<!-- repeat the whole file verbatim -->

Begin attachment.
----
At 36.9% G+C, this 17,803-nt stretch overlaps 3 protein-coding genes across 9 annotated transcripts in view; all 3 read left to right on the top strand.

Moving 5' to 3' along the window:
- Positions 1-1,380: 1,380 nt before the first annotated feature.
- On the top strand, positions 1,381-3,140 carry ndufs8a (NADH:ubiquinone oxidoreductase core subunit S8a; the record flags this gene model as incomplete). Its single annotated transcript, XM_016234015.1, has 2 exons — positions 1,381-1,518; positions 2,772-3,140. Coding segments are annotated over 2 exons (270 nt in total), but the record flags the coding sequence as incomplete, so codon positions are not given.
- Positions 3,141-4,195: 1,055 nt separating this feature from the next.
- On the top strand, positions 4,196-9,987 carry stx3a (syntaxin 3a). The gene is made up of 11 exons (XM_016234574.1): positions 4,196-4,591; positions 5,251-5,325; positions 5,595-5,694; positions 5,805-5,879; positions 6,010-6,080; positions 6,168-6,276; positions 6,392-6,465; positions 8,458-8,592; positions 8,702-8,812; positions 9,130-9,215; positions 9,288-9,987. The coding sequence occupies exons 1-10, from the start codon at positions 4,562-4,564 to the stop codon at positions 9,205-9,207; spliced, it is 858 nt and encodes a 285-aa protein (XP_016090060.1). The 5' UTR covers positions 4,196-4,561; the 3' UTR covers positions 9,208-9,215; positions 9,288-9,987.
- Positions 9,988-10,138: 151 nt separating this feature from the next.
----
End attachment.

At 36.9% G+C, this 17,803-nt stretch overlaps 3 protein-coding genes across 9 annotated transcripts in view; all 3 read left to right on the top strand.

Moving 5' to 3' along the window:
- Positions 1-1,380: 1,380 nt before the first annotated feature.
- On the top strand, positions 1,381-3,140 carry ndufs8a (NADH:ubiquinone oxidoreductase core subunit S8a; the record flags this gene model as incomplete). Its single annotated transcript, XM_016234015.1, has 2 exons — positions 1,381-1,518; positions 2,772-3,140. Coding segments are annotated over 2 exons (270 nt in total), but the record flags the coding sequence as incomplete, so codon positions are not given.
- Positions 3,141-4,195: 1,055 nt separating this feature from the next.
- On the top strand, positions 4,196-9,987 carry stx3a (syntaxin 3a). The gene is made up of 11 exons (XM_016234574.1): positions 4,196-4,591; positions 5,251-5,325; positions 5,595-5,694; positions 5,805-5,879; positions 6,010-6,080; positions 6,168-6,276; positions 6,392-6,465; positions 8,458-8,592; positions 8,702-8,812; positions 9,130-9,215; positions 9,288-9,987. The coding sequence occupies exons 1-10, from the start codon at positions 4,562-4,564 to the stop codon at positions 9,205-9,207; spliced, it is 858 nt and encodes a 285-aa protein (XP_016090060.1). The 5' UTR covers positions 4,196-4,561; the 3' UTR covers positions 9,208-9,215; positions 9,288-9,987.
- Positions 9,988-10,138: 151 nt separating this feature from the next.